ISO 200 f/5.6 SS 1/640
ISO 200 f/5.6 SS1/1000
ISO 200 f/5.6 SS1/1250
I shot all these in Manual mode and RAW on my camera, processed them in Camera Raw, and didn't run any actions in Photoshop.
The reason I varied shutter speeds in each picture was so that I could get the shadows off of Robert's face. In the first picture, my camera meter was probably telling me that I was over exposing the picture an entire stop (probably reading around +1 or more) But in bright broad sunlight, if you meter it at '0' then you most of the time you will end up with lots of shadows. With the bright sun and light reflecting off the water, it tends to confuse the camera sensor. So you have to manually manipulate it.
I overexpose a lot of my images that are taken in broad daylight in order to lessen some of the shadows that can come with such harsh lighting. Then you can boost contrast a bit to less the "blown out" portions of the photo. Of course, sometimes I like the blown out look. But everyone's different!
There could be some much fancier ways to meter photos in broad daylight, but this technique seems to work for me! :-)
Anyone have any other tips to shooting in harsh, broad daylight???? 'Cause I'm all ears! Always eager to learn!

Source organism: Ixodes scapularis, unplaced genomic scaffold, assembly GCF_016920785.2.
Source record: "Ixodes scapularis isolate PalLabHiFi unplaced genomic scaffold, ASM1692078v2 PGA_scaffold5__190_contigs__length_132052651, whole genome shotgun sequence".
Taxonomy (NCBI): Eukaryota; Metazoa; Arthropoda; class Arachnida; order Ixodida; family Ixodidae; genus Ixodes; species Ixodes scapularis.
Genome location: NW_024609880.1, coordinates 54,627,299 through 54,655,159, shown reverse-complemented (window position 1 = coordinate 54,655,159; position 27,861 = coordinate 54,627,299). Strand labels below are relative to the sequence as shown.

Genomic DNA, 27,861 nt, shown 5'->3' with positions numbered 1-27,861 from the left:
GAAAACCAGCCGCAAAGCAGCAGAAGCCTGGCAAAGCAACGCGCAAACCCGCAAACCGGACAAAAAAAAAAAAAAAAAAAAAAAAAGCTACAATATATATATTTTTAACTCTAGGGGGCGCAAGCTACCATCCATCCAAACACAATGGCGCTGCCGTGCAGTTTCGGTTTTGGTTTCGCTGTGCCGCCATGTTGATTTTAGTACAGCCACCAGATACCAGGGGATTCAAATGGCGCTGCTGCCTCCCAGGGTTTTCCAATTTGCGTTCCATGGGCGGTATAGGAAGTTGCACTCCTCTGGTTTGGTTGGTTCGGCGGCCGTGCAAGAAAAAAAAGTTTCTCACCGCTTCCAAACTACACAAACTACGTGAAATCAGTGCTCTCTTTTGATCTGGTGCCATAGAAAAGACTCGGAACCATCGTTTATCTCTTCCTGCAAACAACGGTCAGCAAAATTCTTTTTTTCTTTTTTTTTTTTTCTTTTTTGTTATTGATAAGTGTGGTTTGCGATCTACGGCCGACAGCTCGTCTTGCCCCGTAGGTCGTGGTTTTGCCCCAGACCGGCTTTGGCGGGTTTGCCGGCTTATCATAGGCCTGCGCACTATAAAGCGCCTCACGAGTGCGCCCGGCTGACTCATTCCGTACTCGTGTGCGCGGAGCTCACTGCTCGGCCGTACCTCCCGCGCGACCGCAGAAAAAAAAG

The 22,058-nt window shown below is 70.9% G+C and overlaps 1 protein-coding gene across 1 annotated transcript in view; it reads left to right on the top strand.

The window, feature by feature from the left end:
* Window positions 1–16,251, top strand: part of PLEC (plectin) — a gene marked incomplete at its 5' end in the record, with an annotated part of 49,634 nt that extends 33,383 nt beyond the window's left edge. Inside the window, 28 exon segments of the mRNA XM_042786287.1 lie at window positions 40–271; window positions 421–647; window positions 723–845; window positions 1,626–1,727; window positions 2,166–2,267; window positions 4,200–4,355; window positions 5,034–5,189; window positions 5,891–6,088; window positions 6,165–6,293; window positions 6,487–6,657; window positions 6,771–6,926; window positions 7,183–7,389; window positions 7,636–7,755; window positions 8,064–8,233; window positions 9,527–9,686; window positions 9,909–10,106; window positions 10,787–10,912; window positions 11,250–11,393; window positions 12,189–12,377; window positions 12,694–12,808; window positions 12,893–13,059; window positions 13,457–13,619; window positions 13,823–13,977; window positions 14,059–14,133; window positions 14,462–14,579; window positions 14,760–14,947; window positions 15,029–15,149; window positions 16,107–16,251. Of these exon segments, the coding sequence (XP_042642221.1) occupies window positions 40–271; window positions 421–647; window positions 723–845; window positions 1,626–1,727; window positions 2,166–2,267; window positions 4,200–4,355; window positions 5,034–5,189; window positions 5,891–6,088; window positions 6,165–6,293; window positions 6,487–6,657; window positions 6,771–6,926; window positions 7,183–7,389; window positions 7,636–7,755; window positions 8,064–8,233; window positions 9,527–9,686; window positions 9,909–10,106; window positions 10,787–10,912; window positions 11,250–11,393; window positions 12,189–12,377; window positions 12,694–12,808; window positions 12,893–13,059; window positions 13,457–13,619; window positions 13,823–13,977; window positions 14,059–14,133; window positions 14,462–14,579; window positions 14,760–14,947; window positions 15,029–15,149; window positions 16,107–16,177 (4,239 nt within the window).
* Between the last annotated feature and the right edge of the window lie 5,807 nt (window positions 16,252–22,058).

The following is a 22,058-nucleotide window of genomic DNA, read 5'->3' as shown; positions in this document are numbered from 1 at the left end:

For the record, Robert wasn't technically fishing like this. His rod was caught and was trying to get it uncaught. If that's a word. BUT, this is something that he would do. :-)
OK, I totally fell for him catching a fish like this and was very impressed!ReplyDelete
I don't have much advise at all...but when we did have outside photos taken the photographer said as long as she and the camera were in the shade she could make it work...so she had some kind of umbrella covering her...
As always, great photos!! And I am DYING to know where you get cute little girl clothes!! Do you order online or is there a shop you go to? I'm in Dallas and there are tons of shops, but I LOVE ordering online...
Love the pictures, and thanks for the camera settings. Your pictures are always wonderful.ReplyDelete